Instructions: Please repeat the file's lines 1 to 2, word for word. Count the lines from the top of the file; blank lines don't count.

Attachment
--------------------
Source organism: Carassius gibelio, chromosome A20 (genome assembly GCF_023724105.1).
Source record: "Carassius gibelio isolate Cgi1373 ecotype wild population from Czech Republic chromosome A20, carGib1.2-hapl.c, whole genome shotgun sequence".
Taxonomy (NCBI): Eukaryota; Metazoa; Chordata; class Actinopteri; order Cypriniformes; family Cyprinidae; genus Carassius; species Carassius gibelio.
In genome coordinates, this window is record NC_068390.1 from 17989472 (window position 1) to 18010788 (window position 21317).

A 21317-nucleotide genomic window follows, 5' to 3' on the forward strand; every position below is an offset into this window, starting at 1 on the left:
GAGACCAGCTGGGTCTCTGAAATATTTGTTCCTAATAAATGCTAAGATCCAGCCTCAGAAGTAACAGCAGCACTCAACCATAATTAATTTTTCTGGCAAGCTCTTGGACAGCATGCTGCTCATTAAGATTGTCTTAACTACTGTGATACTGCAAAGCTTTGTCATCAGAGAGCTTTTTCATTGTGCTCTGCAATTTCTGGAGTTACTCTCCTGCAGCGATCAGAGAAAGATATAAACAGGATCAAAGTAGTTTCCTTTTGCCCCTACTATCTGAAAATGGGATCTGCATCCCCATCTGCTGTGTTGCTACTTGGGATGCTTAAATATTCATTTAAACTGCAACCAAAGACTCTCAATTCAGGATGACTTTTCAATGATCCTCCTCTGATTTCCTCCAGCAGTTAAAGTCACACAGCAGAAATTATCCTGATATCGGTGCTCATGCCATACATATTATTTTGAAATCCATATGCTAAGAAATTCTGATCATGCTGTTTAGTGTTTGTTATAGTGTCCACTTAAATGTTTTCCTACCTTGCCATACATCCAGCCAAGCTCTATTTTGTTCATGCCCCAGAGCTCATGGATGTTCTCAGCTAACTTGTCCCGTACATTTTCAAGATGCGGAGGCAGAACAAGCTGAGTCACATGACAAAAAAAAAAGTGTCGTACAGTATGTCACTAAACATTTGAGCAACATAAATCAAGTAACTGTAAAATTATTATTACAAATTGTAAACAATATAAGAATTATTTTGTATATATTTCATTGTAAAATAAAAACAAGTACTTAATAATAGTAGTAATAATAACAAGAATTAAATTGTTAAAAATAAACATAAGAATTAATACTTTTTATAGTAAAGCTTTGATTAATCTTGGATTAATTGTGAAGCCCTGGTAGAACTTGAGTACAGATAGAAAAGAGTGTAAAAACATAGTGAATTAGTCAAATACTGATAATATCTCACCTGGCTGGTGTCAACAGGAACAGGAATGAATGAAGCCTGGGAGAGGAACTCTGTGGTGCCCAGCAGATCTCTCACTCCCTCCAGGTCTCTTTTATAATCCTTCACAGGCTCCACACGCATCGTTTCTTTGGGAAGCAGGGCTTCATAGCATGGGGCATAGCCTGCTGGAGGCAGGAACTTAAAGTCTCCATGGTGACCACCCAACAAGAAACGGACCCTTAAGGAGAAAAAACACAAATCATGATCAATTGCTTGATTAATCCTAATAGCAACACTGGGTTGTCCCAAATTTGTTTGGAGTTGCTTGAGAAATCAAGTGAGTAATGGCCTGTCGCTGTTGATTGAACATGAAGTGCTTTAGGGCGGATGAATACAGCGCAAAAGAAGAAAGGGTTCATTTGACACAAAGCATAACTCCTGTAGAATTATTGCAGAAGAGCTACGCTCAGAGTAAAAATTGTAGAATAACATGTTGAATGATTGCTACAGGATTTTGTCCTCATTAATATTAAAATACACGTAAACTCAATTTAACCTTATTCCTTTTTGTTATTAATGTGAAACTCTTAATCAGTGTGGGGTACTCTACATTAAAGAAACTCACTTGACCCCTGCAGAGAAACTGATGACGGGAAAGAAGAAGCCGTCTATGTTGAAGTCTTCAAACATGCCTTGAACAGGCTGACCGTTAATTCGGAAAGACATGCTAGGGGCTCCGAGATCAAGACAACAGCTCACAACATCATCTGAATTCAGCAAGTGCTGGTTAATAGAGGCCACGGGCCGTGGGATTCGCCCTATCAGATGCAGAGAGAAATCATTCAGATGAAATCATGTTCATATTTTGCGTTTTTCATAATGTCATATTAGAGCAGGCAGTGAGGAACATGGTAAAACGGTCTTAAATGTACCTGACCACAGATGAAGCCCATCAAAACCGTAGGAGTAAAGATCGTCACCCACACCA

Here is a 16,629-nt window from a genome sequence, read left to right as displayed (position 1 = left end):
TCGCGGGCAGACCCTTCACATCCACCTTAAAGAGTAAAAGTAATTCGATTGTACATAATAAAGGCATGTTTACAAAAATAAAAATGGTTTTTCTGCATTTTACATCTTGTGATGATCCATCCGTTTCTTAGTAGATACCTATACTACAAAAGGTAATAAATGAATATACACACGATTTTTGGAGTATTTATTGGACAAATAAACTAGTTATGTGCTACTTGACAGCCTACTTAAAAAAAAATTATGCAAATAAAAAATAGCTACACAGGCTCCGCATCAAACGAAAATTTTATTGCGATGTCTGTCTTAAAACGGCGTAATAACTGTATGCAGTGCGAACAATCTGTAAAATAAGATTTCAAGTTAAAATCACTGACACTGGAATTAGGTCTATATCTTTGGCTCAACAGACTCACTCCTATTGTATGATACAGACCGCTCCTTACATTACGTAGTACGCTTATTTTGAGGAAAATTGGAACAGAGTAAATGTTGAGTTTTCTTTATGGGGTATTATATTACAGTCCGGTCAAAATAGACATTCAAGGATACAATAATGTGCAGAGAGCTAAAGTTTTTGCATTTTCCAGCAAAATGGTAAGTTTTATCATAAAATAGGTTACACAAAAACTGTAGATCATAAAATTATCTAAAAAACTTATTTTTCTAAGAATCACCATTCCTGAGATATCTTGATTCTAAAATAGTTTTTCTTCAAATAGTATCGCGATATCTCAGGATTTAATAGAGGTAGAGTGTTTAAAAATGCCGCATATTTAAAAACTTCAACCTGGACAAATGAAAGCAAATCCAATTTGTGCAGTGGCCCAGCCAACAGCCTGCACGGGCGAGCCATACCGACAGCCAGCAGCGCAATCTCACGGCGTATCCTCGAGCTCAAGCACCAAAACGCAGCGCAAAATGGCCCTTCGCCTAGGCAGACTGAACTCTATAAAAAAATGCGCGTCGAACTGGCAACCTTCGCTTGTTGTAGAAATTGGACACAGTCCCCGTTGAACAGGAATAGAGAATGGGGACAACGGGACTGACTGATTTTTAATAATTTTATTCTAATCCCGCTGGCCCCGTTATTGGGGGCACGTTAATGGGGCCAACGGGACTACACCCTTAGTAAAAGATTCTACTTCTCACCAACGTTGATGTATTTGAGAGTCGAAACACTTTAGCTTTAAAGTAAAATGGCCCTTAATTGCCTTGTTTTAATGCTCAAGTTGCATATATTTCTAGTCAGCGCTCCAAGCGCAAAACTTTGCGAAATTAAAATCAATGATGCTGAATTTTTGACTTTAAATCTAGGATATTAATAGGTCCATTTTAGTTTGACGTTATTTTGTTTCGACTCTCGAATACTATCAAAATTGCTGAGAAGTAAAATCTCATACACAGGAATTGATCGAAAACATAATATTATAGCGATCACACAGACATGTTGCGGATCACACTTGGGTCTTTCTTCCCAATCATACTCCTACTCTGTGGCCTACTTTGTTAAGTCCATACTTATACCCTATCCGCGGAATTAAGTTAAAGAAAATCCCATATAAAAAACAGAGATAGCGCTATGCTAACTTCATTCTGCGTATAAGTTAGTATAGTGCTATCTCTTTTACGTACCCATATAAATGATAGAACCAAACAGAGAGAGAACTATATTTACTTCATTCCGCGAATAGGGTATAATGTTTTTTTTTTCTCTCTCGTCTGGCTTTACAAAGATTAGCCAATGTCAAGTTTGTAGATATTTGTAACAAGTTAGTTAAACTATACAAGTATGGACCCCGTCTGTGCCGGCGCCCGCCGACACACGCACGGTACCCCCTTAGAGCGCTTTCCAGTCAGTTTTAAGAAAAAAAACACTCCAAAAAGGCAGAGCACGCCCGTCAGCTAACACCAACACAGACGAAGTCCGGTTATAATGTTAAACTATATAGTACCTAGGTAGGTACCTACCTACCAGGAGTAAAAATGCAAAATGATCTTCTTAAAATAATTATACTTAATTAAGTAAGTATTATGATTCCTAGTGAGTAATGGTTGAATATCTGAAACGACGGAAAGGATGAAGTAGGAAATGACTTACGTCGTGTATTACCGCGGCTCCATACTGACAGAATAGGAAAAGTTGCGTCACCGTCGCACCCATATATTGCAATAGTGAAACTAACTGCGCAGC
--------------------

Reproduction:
Source organism: Carassius gibelio, chromosome A20 (genome assembly GCF_023724105.1).
Source record: "Carassius gibelio isolate Cgi1373 ecotype wild population from Czech Republic chromosome A20, carGib1.2-hapl.c, whole genome shotgun sequence".